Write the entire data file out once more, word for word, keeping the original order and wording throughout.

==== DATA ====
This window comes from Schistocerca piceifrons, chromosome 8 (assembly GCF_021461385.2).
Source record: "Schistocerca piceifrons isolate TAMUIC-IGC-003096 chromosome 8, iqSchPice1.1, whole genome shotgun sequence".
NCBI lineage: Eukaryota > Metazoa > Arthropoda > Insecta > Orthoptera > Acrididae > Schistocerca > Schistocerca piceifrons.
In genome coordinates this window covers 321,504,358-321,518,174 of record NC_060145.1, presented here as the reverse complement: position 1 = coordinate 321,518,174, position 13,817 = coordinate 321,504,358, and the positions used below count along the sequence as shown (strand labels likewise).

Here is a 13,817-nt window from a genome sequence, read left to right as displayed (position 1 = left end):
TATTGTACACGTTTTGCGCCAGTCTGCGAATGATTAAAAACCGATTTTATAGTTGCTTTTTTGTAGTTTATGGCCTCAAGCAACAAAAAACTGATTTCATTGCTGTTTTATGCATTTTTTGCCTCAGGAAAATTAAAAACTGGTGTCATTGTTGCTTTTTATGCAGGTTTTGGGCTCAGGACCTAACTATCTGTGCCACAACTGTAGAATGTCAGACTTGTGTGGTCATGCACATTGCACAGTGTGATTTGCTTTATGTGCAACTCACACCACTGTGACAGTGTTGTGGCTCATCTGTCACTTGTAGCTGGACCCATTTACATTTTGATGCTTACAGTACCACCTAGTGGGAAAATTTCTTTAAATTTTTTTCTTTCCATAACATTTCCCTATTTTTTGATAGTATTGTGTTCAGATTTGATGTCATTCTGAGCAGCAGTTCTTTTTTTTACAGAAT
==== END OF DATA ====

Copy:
This window comes from Schistocerca piceifrons, chromosome 8 (assembly GCF_021461385.2).
Source record: "Schistocerca piceifrons isolate TAMUIC-IGC-003096 chromosome 8, iqSchPice1.1, whole genome shotgun sequence".
NCBI lineage: Eukaryota > Metazoa > Arthropoda > Insecta > Orthoptera > Acrididae > Schistocerca > Schistocerca piceifrons.
In genome coordinates this window covers 321,504,358-321,518,174 of record NC_060145.1, presented here as the reverse complement: position 1 = coordinate 321,518,174, position 13,817 = coordinate 321,504,358, and the positions used below count along the sequence as shown (strand labels likewise).

Here is a 13,817-nt window from a genome sequence, read left to right as displayed (position 1 = left end):
TATTGTACACGTTTTGCGCCAGTCTGCGAATGATTAAAAACCGATTTTATAGTTGCTTTTTTGTAGTTTATGGCCTCAAGCAACAAAAAACTGATTTCATTGCTGTTTTATGCATTTTTTGCCTCAGGAAAATTAAAAACTGGTGTCATTGTTGCTTTTTATGCAGGTTTTGGGCTCAGGACCTAACTATCTGTGCCACAACTGTAGAATGTCAGACTTGTGTGGTCATGCACATTGCACAGTGTGATTTGCTTTATGTGCAACTCACACCACTGTGACAGTGTTGTGGCTCATCTGTCACTTGTAGCTGGACCCATTTACATTTTGATGCTTACAGTACCACCTAGTGGGAAAATTTCTTTAAATTTTTTTCTTTCCATAACATTTCCCTATTTTTTGATAGTATTGTGTTCAGATTTGATGTCATTCTGAGCAGCAGTTCTTTTTTTTACAGAAT